Posts concerning education

“Protect the Children” Hysteria and Injustice

22:41 18 Apr 2011

This is the summary:

  • Local comic/musician goes to elementary school, plays song for kids.
  • A friend of his videotapes this, both the performance and the kids’ (positive) reactions.
  • Musician and friend later come back to empty classroom and record him performing a song with graphically sexual lyrics.
  • Musician edits two sets of footage together to make it appear as if he sang the sexually-explicit song to the kids.
  • Musician then puts edited version on YouTube and plays it at a local club’s comedy night.

Clearly the title of the post gives it away somewhat, but what do you think happened next?

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You’ll Eat Our Lunch and Like It

21:04 12 Apr 2011

The headline really says it all: “Chicago school bans homemade lunches”.

That’s right. The daytime prisoners at this institution—sorry, the beloved Children Who Are Our Future at this Future-Oriented Center for Learning—are no longer allowed to provide their own alternatives to the midday meal, but must have whatever the school supplies.

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How to Cheat in the Leaving Certificate on YouTube

21:03 05 Jul 2010. Updated: 21:39 06 Jul 2010

Some time ago I wrote a feature film with Graham Jones: How to Cheat in the Leaving Certificate, a heist movie about the Irish education system. It is now available on YouTube.

I’m leery of YouTube as a venue for feature films, since it’s geared much more towards short clips. On the other hand, if the film is insufficiently gripping, that’s down to mistakes we made.

The film has been in the news again recently, mentioned in stories concerning allegedly widespread cheating.

I’m amused that one of the primary funding sources for the film was the now-nationalized Anglo Irish Bank.

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Arizona and Ethnic Studies

19:57 06 May 2010

In addition to the immigration law that Arizona recently passed, there’s another gem, an apparent attempt to outlaw ethnic studies.

My personal favorite quotation on this subject is from Representative Steve Montenegro: “They shouldn’t be taught they’re oppressed”. He presumably means that nobody in the US should be taught that they’re being oppressed since he’s sure there’s no oppression—rather than being against actually teaching the oppressed about their oppression, but one never knows. He also says “We’re trying to prevent the promotion of victimology”, which might seem reasonable unless you think that exploitation and prejudice based on ethnicity are prevalent, in which case it again sounds more like “we don’t want the exploited to learn that they’re exploited”.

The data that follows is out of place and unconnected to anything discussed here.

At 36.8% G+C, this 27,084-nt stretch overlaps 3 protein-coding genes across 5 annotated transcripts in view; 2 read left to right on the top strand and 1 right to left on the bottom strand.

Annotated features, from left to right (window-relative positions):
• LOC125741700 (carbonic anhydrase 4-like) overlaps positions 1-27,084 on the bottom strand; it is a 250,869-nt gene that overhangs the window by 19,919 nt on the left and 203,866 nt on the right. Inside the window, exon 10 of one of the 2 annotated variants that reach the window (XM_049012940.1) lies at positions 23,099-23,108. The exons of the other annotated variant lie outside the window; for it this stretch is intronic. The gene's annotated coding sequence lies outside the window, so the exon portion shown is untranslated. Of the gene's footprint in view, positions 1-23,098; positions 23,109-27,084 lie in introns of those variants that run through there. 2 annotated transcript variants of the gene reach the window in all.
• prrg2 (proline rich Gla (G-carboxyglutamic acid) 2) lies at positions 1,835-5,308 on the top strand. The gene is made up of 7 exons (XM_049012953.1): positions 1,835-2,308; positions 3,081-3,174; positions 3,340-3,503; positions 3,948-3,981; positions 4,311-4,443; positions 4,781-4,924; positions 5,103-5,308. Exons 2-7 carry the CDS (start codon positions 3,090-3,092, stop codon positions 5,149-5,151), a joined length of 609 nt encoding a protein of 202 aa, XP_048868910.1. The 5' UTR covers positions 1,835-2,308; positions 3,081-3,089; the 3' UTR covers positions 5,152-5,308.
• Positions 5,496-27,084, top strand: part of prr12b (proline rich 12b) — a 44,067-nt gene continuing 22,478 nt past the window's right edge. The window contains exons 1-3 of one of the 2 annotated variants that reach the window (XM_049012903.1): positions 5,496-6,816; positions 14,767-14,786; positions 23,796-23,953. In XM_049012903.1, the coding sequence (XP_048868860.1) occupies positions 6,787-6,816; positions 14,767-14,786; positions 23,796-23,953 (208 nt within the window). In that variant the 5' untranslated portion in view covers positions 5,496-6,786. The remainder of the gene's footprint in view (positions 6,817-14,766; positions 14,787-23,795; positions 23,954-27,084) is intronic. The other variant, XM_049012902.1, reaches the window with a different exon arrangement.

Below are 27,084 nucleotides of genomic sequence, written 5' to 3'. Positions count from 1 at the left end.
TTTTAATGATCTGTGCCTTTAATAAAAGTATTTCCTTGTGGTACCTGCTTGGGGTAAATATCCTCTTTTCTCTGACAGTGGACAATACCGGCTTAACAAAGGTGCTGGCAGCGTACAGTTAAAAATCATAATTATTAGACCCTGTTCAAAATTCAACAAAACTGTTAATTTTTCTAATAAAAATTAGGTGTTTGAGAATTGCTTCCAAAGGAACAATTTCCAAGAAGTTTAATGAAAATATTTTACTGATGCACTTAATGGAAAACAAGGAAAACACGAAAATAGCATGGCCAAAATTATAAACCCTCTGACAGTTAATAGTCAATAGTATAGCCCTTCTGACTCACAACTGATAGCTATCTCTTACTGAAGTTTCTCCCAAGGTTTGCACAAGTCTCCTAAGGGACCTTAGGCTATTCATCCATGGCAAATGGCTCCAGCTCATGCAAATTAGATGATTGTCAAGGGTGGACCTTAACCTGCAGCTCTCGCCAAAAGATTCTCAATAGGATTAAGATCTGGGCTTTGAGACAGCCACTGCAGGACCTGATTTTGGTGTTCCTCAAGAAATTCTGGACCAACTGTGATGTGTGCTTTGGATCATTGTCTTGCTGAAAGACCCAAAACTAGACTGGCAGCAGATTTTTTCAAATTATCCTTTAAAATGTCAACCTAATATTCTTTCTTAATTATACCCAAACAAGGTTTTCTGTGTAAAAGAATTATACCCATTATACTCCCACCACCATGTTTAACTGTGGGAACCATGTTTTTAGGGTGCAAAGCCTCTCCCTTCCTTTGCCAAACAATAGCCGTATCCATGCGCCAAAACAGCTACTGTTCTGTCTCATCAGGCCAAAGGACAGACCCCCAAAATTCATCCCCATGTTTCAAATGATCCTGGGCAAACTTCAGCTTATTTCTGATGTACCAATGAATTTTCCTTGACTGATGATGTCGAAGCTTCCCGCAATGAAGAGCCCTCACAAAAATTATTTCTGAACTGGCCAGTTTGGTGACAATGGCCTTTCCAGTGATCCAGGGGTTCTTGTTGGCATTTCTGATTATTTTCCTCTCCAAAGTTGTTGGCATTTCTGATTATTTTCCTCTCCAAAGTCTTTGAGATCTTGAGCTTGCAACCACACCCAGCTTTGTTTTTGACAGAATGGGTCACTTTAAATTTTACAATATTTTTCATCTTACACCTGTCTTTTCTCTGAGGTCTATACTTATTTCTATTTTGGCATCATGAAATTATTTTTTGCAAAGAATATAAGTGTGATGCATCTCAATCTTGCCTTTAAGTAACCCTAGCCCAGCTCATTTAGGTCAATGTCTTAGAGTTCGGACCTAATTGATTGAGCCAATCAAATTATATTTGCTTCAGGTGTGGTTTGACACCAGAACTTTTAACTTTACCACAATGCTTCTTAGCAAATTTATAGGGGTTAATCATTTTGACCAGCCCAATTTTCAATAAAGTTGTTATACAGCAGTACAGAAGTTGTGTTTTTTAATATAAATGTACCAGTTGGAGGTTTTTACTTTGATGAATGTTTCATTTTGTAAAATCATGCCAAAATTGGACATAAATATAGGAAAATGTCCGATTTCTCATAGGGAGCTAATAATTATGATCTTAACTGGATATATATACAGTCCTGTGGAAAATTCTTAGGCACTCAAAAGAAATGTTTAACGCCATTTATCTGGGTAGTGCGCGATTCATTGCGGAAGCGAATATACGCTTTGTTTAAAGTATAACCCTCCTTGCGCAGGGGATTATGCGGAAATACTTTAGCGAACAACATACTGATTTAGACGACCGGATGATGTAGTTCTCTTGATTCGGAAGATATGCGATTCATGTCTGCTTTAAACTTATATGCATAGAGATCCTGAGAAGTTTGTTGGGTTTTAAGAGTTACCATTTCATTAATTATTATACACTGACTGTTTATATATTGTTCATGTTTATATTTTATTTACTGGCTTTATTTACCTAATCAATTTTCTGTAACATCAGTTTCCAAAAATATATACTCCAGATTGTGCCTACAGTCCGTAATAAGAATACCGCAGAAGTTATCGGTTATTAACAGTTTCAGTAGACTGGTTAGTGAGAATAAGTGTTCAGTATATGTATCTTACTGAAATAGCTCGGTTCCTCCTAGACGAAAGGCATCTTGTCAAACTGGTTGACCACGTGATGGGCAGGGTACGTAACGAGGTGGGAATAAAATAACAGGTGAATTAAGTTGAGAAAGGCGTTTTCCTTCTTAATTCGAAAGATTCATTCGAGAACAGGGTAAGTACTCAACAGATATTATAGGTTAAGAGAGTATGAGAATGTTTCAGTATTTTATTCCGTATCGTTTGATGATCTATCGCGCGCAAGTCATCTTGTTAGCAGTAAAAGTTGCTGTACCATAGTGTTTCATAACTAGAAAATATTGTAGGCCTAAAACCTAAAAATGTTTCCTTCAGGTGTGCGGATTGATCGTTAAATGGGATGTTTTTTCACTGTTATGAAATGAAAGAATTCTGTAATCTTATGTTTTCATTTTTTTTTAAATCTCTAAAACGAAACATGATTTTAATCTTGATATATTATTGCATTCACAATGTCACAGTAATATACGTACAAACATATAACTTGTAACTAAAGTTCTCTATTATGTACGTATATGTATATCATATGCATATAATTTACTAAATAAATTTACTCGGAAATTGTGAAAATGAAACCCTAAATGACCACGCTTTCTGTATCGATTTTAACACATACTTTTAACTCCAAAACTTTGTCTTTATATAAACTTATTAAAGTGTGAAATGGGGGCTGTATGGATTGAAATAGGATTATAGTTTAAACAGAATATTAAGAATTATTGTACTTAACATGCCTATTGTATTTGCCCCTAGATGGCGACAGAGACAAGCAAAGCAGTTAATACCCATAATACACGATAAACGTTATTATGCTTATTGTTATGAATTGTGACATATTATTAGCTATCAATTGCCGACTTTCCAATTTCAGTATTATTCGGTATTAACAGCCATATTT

Apart from the specifics, the bill also reflects a struggle over political control of public education; the individual school district presumably has a political makeup that supports the ethnic studies program, while the state as a whole does not, and so the state as a whole is trying to enforce orthodoxy on the topic.

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Against Grad School

15:20 26 Jan 2010

I’ve posted about reasons not to go to grad school before, but I missed a classic post: “Straight Talk about Grad School”.

My own feelings about my postgrad degrees are largely positive, but I think there’s a big difference between shorter postgrad courses (like mine) and doctoral programs.

The MetaFilter discussion about this post includes a comment quoting this classic:

The At-Home PhD Simulator

  1. Give a $30,000 donation to the university of your choice, on your credit card.
  2. Go to the library and write. Write pages and pages. Every time you reach 50 pages, burn all of them. Repeat for several years.
  3. Take out an ad in Craiglist for someone to pretend to be your advisor. Set up periodic meetings with them where they read your drafts and give you the exact opposite of the advice they gave you three months ago.
  4. Adjunct a course at your local college. Give lots of written work. Submit everything you get to one of the online plagiarism detectors. Despair for humanity.
  5. After ten years, throw a dart at a map. Move where ever it lands for the rest of your life.

All that being said, I’m not sure I’d actually argue against doing a PhD.; I know plenty of people who seem relatively happy to have them. (Although most of those people seem to have done them outside the United States, a factor which may or may not be meaningful.)

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Rape and “Compulsive Heterosexuality”

21:26 18 Jan 2010. Updated: 14:14 25 Jan 2010

This post at Yes Means Yes! is an excellent overview of how the profoundly unhealthy culture of American high schools socializes boys to have negative and domineering attitudes towards women. The post is a review of Dude, You’re a Fag, an academic study of student ethnography and behavior at a Northern California high school. While the degree to which the behavior in the school is typical can be debated, it certainly seems to me that it’s certainly not a total aberration. I think a key paragraph is this one: